Dedicated to the definitive superhero non-team.

Monday, August 30, 2021

Dr. Druid and the Missing Link

Historically speaking, Weird Wonder Tales #21 (March 1977) contained the most unusual appearance of Dr. Druid. In the story, Dr. Druid led a scientific expedition in search of the missing link to prove that humans had evolved from apes.

In the mountains of Borneo, Dr. Druid got more than he bargained for when he encountered a giant primate called Gorgilla. After Gorgilla saved the explorers from a Tyrannosaurus Rex, Dr. Druid decided not to capture Gorgilla and instead let the creature live in peace.

Though pictured in costume on the cover, Dr. Druid did nothing superhuman within the issue. That's because the story initially ran in Tales to Astonish #12 (October 1960) and featured an ordinary scientist named Scotty—not a superhero. The reprint changed the character's appearance and name to Dr. Druid while keeping the other original material intact.

A flashback to a lecture he attended in college set Dr. Druid's expectations for how the missing link might look.

Tuesday, August 17, 2021


The first installment in a five-part limited series, the recently released Defenders #1 provided a new take on early concepts of the non-team. The story began with the Masked Raider making the acquaintance of Dr. Strange by threatening the sorcerer with a gun. As the two men sized up one another, Dr. Strange used his oft overlooked skill as a brown belt to defend himself before offering to hear the Masked Raider's concerns over tea.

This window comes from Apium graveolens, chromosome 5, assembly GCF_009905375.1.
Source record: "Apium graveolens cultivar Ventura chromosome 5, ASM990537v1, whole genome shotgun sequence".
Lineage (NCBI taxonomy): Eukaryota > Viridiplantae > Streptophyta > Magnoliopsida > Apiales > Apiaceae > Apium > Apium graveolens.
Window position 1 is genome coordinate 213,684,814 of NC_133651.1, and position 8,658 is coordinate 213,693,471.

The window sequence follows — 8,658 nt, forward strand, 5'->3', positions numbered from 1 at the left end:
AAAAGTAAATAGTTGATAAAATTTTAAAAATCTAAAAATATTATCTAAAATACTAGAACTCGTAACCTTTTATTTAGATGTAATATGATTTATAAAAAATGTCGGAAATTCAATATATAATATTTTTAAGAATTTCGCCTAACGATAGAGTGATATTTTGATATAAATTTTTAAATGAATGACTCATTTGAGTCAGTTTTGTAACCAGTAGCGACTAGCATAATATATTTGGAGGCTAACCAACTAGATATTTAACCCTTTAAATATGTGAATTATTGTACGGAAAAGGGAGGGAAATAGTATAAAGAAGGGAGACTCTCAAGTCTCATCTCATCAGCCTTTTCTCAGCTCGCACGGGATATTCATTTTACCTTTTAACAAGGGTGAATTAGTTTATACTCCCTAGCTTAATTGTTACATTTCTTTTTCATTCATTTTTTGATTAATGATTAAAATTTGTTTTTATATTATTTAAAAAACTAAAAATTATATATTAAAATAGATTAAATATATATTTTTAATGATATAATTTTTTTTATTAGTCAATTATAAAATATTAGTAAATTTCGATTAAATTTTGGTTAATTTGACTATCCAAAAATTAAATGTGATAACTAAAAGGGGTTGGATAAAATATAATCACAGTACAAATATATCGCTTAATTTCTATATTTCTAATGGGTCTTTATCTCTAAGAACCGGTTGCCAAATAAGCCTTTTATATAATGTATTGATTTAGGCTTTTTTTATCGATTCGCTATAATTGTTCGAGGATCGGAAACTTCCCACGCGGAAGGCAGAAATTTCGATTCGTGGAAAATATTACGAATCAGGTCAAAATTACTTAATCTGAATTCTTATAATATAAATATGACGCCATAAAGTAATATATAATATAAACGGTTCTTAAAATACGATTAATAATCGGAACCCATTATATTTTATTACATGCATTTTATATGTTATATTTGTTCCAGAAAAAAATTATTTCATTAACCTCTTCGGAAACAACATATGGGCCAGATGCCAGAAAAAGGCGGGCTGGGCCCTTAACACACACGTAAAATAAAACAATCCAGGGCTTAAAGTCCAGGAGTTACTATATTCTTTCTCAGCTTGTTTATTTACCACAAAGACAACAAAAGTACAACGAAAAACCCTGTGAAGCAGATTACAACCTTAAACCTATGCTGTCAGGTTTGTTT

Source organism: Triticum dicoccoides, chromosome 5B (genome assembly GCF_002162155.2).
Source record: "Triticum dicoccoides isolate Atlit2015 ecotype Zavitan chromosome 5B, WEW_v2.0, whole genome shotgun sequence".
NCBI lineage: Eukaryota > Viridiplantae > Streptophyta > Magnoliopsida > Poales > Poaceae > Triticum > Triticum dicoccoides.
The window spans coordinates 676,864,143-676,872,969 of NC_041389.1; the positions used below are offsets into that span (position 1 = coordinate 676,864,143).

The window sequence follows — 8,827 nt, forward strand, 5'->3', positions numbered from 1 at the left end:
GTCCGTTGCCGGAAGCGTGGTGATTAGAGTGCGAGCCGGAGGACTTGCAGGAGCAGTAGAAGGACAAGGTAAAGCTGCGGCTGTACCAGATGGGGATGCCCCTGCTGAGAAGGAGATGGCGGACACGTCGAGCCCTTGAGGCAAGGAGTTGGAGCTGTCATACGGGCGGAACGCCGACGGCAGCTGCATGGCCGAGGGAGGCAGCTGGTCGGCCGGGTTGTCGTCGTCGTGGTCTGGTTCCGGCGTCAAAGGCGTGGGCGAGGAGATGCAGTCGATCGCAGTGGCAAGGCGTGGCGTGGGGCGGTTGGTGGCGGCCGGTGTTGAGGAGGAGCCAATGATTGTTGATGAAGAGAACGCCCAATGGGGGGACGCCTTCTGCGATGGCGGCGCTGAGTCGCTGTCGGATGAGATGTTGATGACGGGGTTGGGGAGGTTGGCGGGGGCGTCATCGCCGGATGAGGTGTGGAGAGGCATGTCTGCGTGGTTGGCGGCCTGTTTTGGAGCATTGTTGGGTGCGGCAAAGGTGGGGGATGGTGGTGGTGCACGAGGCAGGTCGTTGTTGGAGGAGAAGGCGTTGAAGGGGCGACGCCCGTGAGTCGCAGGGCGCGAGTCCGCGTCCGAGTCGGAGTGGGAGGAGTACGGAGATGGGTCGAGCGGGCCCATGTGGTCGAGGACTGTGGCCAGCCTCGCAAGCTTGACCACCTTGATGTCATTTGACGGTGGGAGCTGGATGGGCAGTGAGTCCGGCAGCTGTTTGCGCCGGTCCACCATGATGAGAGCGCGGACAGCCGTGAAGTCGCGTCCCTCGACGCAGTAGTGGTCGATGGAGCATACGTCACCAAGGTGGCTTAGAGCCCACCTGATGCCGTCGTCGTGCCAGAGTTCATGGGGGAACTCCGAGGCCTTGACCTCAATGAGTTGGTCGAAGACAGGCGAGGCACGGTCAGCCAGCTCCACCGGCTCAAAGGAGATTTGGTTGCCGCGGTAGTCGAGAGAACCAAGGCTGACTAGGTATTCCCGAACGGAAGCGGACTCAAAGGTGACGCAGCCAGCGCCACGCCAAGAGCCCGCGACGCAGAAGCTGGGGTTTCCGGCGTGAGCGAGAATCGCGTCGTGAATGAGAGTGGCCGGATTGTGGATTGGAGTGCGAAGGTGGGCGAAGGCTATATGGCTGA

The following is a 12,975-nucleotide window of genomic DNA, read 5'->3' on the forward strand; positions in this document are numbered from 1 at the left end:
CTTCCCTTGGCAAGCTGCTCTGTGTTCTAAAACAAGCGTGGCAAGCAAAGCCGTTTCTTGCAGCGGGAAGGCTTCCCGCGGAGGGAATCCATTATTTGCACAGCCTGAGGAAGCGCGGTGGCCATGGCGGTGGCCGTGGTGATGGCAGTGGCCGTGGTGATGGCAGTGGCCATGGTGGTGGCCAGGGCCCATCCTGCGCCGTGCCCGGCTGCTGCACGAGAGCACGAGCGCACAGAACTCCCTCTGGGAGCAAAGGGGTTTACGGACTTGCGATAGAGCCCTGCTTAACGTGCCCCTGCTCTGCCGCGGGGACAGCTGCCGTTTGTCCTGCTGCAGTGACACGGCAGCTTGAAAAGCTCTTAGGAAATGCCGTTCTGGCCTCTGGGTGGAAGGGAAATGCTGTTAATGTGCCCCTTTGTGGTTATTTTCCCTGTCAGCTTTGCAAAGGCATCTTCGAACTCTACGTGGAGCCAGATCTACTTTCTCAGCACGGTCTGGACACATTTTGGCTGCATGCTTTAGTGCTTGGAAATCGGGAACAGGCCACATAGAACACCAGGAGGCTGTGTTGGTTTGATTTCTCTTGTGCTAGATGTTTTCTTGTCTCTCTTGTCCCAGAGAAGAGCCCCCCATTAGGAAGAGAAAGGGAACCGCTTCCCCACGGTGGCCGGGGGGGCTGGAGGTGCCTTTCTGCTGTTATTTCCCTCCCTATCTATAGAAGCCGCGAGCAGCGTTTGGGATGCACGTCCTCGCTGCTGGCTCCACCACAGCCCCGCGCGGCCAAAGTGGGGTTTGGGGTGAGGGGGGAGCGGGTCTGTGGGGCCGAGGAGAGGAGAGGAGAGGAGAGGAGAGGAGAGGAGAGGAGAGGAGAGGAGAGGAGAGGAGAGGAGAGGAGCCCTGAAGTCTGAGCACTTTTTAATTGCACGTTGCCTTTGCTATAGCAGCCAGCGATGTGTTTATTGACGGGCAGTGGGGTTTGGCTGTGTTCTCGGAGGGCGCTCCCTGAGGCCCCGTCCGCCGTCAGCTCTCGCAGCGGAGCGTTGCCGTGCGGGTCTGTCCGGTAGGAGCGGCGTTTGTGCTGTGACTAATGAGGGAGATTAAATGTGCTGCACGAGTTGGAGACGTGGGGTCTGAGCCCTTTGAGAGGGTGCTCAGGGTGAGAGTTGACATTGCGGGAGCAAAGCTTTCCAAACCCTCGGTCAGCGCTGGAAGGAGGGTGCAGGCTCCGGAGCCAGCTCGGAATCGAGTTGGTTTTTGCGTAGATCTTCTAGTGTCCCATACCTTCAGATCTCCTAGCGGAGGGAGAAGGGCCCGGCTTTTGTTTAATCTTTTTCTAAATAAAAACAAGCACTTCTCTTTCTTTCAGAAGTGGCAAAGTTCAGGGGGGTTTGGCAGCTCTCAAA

Relying on a Tarot deck for guidance, Dr. Strange identified with the Magician card and saw the Masked Raider as the Hierophant card. Oddly, both cards appeared upside down, as did the next three cards that Dr. Strange harnessed to mystically summon a fresh combination of heroes to face a looming threat.

The card of Judgment summoned the Silver Surfer, a former herald to Galactus (who promises to play a role in the limited series).

The High Priestess card summoned Betty Banner (née Ross). Now known as the Red Harpy, this unique identity harks back to her previous transformation into Harpy. I much prefer this take on the heroine over her former alias as Red She-Hulk, which felt derivative on several levels.

The most apropos reveal was the Lovers card for Cloud, a cosmic being metaphysically merged with a young romantic couple.

For those keeping track, this relaunch of the Defenders is officially Volume 6 with regard to publication history. I hope that the limited series adds momentum for the Defenders to continue as an informal group of magical, monstrous, and misanthropic heroes.

Defenders. No. 1. October 2021. "Eighth Cosmos: The Magician." Al Ewing & Javier Rodríguez (storytellers), Álvaro López (letters), VC's Joe Caramagna (inks), Wil Moss & Sarah Brunstad (editors). The issue inclues a MARVEL REMEMBERS page honoring influential Defenders writer David Anthony Kraft (1952-2021).